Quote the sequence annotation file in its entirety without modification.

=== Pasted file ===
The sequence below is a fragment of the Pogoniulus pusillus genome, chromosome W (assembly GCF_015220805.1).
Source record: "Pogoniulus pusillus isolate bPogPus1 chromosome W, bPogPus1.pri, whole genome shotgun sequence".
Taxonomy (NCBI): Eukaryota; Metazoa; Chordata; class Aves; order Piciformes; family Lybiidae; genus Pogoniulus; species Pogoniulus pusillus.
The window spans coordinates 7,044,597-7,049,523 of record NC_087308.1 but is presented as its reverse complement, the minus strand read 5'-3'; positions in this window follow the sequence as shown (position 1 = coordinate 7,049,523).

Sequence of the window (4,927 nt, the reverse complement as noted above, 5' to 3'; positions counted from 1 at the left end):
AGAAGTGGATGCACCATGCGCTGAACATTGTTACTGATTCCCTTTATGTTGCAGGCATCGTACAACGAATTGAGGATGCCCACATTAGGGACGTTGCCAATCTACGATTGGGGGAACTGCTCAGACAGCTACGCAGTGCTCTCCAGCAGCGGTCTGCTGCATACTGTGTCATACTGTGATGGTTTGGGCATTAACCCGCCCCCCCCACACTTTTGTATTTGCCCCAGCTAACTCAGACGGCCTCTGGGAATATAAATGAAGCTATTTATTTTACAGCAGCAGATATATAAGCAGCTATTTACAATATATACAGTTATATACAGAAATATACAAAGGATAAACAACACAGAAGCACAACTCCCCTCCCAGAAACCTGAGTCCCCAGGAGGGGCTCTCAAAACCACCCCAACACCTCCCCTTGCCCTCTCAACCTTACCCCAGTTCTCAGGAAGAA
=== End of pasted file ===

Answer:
The sequence below is a fragment of the Pogoniulus pusillus genome, chromosome W (assembly GCF_015220805.1).
Source record: "Pogoniulus pusillus isolate bPogPus1 chromosome W, bPogPus1.pri, whole genome shotgun sequence".
Taxonomy (NCBI): Eukaryota; Metazoa; Chordata; class Aves; order Piciformes; family Lybiidae; genus Pogoniulus; species Pogoniulus pusillus.
The window spans coordinates 7,044,597-7,049,523 of record NC_087308.1 but is presented as its reverse complement, the minus strand read 5'-3'; positions in this window follow the sequence as shown (position 1 = coordinate 7,049,523).

Sequence of the window (4,927 nt, the reverse complement as noted above, 5' to 3'; positions counted from 1 at the left end):
AGAAGTGGATGCACCATGCGCTGAACATTGTTACTGATTCCCTTTATGTTGCAGGCATCGTACAACGAATTGAGGATGCCCACATTAGGGACGTTGCCAATCTACGATTGGGGGAACTGCTCAGACAGCTACGCAGTGCTCTCCAGCAGCGGTCTGCTGCATACTGTGTCATACTGTGATGGTTTGGGCATTAACCCGCCCCCCCCACACTTTTGTATTTGCCCCAGCTAACTCAGACGGCCTCTGGGAATATAAATGAAGCTATTTATTTTACAGCAGCAGATATATAAGCAGCTATTTACAATATATACAGTTATATACAGAAATATACAAAGGATAAACAACACAGAAGCACAACTCCCCTCCCAGAAACCTGAGTCCCCAGGAGGGGCTCTCAAAACCACCCCAACACCTCCCCTTGCCCTCTCAACCTTACCCCAGTTCTCAGGAAGAA